who landed at Gallipoli as a War Artist
||The Landing at
Light Horse Regiment (dismounted) at the battle of the Nek.
Oil on canvas 152.5 x 305.7 cm (AWM 7965)
||Turkish trench on
Johnston's Jolly, with posed 'corpse' in front. The 'corpse' is 1269
Trooper William Henry Spruce, 7 Light Horse Regiment, wearing tunic,
slouch hat, trousers and boots, with rifle nearby, lying prone during
the Gallipoli campaign. The work is described in the artist's rough
catalogue entry for GAL 19 as 'Study for dead trooper and detail of
Turkish Trench, ground and scrub, Gallipoli'.
origin of the title 'Pro Patria' is unknown. Lambert painted the work
in two sessions. On 23 February 1919 he wrote: 'The weather improved
on this morning and with my light horseman I footed it to a very
interesting Turkish trench on a hill called 'Johnson's Jollie [sic]'
and there did quite a good correct study of Spruce, the light
horseman, as a stiff. It was quite exciting in that I had the right
kind of man in right clothes and right ground. In addition to correct
surroundings & light I may mention the equipment - webbing
equipment. In fact everything right. A four hours' stretch and worth
it!' (George Lambert to Amy Lambert, 23 February 1919; Lambert 1938,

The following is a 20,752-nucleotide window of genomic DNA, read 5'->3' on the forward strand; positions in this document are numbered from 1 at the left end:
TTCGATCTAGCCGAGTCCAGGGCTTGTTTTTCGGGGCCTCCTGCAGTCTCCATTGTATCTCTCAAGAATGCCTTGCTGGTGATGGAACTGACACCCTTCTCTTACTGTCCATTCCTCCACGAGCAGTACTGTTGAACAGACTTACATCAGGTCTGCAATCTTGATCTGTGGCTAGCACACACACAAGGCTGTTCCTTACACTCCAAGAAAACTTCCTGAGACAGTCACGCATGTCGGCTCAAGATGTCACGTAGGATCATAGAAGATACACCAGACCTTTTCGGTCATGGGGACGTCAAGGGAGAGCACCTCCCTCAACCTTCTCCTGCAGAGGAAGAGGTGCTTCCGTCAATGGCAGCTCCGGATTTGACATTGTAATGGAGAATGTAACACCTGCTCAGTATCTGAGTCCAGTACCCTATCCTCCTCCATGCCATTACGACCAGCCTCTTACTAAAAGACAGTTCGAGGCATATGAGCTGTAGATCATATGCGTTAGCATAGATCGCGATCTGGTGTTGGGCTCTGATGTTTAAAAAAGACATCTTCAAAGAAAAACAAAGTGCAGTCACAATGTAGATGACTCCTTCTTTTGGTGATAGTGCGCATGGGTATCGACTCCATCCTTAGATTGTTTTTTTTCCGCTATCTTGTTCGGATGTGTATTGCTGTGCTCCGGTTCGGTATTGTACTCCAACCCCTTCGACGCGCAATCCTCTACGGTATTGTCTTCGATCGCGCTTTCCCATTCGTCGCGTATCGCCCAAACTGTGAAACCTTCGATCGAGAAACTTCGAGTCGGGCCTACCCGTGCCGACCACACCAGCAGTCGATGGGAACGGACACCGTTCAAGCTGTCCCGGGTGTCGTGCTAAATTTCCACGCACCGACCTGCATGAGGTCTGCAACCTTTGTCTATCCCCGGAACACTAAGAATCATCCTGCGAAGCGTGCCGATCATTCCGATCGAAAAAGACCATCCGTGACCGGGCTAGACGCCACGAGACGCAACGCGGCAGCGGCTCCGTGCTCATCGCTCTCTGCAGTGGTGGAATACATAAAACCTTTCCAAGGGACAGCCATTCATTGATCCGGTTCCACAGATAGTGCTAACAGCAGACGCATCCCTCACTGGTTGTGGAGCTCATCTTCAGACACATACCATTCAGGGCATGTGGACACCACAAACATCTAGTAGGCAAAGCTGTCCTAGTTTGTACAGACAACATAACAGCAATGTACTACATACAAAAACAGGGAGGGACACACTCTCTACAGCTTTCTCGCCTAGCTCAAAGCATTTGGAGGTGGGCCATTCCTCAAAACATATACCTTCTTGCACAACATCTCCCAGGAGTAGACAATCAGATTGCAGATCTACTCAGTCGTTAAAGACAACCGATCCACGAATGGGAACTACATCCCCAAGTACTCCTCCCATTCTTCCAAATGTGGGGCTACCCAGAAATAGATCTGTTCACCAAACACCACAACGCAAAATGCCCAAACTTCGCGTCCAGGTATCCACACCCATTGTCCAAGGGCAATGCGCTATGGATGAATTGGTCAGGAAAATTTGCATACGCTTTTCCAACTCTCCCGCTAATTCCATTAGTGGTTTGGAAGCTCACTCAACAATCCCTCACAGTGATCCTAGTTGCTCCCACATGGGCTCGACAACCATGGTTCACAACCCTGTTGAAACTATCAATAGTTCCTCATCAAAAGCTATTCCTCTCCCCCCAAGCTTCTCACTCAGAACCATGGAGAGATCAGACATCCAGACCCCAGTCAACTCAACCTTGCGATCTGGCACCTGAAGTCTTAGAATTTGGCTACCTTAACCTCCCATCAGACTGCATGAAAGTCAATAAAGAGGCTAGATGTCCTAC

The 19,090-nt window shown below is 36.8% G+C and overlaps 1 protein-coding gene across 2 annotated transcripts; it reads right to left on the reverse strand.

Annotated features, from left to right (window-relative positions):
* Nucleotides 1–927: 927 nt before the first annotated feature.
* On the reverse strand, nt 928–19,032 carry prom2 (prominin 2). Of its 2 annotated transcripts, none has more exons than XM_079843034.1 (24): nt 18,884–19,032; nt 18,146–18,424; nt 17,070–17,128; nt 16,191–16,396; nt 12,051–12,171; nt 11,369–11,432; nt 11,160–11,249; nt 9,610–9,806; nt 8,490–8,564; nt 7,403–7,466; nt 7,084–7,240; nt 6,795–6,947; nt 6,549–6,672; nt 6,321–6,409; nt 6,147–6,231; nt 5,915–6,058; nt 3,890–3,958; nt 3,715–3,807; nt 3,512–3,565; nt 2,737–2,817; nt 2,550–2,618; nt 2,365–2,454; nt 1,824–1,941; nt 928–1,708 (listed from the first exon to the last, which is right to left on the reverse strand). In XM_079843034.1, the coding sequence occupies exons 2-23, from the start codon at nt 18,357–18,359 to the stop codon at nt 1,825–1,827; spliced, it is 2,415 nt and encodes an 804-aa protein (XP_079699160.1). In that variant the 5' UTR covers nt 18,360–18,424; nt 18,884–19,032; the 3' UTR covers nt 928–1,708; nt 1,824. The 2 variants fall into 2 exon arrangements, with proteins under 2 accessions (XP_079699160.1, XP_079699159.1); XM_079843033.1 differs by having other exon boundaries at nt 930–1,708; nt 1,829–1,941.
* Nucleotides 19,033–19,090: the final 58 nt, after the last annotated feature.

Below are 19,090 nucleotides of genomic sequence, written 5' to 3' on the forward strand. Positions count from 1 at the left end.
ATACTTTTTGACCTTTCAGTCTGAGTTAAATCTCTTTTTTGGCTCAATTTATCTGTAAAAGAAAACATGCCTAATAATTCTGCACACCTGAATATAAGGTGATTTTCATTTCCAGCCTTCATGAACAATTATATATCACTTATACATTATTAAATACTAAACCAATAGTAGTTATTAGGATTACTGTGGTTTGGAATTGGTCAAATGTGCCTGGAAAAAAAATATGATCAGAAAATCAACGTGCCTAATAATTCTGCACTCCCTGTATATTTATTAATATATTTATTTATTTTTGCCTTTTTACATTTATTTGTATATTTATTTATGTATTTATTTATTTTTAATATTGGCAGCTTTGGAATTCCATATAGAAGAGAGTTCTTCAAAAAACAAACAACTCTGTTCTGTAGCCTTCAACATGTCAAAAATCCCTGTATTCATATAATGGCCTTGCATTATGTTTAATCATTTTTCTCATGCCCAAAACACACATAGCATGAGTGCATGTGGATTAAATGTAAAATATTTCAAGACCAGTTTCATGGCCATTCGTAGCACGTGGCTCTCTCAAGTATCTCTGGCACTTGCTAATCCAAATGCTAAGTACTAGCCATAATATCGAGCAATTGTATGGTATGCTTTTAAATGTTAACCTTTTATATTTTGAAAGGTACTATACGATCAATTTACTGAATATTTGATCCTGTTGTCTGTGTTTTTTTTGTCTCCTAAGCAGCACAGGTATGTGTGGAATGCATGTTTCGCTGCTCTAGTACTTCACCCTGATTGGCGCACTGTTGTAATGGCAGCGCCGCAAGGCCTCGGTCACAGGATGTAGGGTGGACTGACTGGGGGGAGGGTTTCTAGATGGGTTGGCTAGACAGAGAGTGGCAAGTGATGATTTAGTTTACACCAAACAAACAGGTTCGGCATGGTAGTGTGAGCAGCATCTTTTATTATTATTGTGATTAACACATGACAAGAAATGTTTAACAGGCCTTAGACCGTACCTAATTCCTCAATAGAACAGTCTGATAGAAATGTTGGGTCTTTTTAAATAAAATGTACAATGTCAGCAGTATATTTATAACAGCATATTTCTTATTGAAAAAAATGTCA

p. 107); and on 4 March 1919: 'after Mungaree I went over to
Johnston's Jollie [sic] & finished right out the sketch I began a
week ago of Spruce posing for a stiff. (George Lambert to Amy Lambert,
4 March 1919; Lambert 1938, p. 111). AWM image
of the renowned Australian poet "Banjo" Paterson who was in
charge of the Australian Light Horse Remount Unit in Moascar when
Lambert arrived there in 1918. Lambert had illustrated Paterson's
poems for 'The Bulletin', an Australian magazine.
He gave up law to become a
journalist, and went to South Africa to report on the Boer War. When
World War I broke out he sought work as a war correspondent, but
failed to gain it.
He then went to work driving an
ambulance in France, and later became a Remount Officer with the
Australian forces then in Egypt. AWM image &